The team reached an agreement in principle Thursday with Roy to lead the Avs and also gave him the title of vice president of hockey operations.
Roy will join forces with former teammate Joe Sakic, who was recently promoted to executive vice president of hockey operations. The Avalanche won two Stanley Cup titles with the duo on the ice and the organization is hoping they can help turn around a downtrodden team.
The Avs are coming off a season in which they finished last in the Western Conference and missed the playoffs for a third straight season. The dismal season led to the dismissal of coach Joe Sacco late last month.
The 47-year-old Roy becomes the sixth coach in Avalanche history and the 14th in franchise history; the team began as the Quebec Nordiques and moved to Denver before the 1995-96 season. The team won the first of two Stanley Cup titles that season, with Roy in net.
Roy has spent the last eight seasons as coach and general manager of the Quebec Remparts of the Quebec Major Junior Hockey League, winning the 2006 Memorial Cup. He also is a part-owner of the QMJHL franchise.
"This is an unbelievable day for me," Roy said. "It's a new and exciting challenge that I am really looking forward to. Almost 10 years to the day that I announced my retirement as a player I am back in Denver and hope the fans are as excited as I am."
Roy's younger brother, Stephane Roy, let the secret out earlier this week, posting a Facebook note saying his brother would be the new coach. Fans in the Mile High City have been enthralled all week, hoping two of the most beloved players in team history would team up again.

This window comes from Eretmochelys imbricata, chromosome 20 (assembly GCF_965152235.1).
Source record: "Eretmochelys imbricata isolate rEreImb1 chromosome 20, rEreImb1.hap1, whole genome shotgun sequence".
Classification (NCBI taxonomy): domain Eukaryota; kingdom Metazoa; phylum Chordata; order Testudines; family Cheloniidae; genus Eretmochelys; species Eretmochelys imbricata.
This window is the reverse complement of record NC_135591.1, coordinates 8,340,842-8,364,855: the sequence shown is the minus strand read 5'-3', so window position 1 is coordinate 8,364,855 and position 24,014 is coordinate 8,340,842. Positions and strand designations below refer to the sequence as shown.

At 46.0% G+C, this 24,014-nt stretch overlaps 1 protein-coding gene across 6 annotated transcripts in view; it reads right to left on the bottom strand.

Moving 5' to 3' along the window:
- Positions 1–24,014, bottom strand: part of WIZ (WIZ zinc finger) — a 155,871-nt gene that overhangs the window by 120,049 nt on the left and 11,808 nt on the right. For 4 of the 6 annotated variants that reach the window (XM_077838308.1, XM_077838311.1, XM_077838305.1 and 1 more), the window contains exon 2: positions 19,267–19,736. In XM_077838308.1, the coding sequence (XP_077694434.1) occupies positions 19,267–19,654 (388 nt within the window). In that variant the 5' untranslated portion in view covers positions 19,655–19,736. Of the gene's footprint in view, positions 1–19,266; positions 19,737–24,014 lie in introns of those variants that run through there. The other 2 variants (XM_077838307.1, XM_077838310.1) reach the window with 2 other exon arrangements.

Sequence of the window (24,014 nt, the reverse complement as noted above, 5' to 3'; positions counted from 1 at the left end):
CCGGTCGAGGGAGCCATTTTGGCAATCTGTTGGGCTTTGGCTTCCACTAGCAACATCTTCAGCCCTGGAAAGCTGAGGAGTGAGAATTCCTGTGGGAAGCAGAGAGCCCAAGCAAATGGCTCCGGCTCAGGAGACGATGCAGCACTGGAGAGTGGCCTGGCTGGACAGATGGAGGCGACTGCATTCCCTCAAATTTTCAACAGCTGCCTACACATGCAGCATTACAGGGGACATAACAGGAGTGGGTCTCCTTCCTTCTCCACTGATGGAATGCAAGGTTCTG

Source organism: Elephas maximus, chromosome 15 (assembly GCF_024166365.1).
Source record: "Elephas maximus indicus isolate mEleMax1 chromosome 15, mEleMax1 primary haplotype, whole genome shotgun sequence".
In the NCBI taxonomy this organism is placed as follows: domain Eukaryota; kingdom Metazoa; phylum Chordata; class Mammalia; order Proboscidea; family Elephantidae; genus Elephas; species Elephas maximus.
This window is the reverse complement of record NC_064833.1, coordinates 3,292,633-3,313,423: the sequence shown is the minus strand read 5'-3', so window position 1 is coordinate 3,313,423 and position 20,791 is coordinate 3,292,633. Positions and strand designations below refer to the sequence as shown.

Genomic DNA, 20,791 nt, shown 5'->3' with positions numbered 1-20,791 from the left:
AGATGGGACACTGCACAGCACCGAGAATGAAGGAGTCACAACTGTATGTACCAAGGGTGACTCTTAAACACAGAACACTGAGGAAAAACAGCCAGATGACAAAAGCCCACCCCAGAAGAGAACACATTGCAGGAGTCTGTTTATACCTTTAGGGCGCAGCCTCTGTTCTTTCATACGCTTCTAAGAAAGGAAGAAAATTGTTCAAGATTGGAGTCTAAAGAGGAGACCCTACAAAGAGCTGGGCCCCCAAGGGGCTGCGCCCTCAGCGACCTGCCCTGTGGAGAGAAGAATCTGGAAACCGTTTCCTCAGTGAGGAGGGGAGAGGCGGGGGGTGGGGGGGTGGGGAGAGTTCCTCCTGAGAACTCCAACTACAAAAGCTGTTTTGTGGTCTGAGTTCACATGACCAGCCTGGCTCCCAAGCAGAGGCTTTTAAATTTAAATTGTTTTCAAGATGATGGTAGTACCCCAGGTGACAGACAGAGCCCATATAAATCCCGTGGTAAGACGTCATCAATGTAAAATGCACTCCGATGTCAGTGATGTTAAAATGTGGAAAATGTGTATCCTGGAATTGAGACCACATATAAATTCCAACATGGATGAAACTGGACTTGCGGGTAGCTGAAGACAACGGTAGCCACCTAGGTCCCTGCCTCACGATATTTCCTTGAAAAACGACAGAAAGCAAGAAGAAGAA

"This is a very exciting day for our fans and a significant moment in our organization's history," team president Josh Kroenke said.
Following the season, the Avalanche shook up their front office, naming Kroenke as their team president and giving Sakic more of a say in every day hockey decisions. Sakic's first task was to find the next coach.
Naturally, he turned to someone he knows quite well.
"All along Patrick was our top candidate and we are thrilled that he has decided to accept this offer," Sakic said. "Patrick has a great hockey mind, is a tremendous coach and there is no one more passionate about this game. He will bring that winning attitude to our dressing room to help this young team grow."
Roy was inducted into the Hockey Hall of Fame in 2006. He retired with the most regular-season wins in NHL?history (551), since passed by New Jersey's Martin Brodeur. Roy also won two Stanley Cups with Montreal and remains the winningest goalie in Stanley Cup history with 151 postseason victories.
"Patrick's passion for the game of hockey both as a player and as a coach defines who he is as a person," Kroenke said. "He is a winner and is coming back to Denver, where he created numerous special moments on and off the ice while helping lead us to two Stanley Cup championships."
Roy won three Vezina Trophies (1989, 1990, 1992) and was selected to the NHL All-Star team six times.
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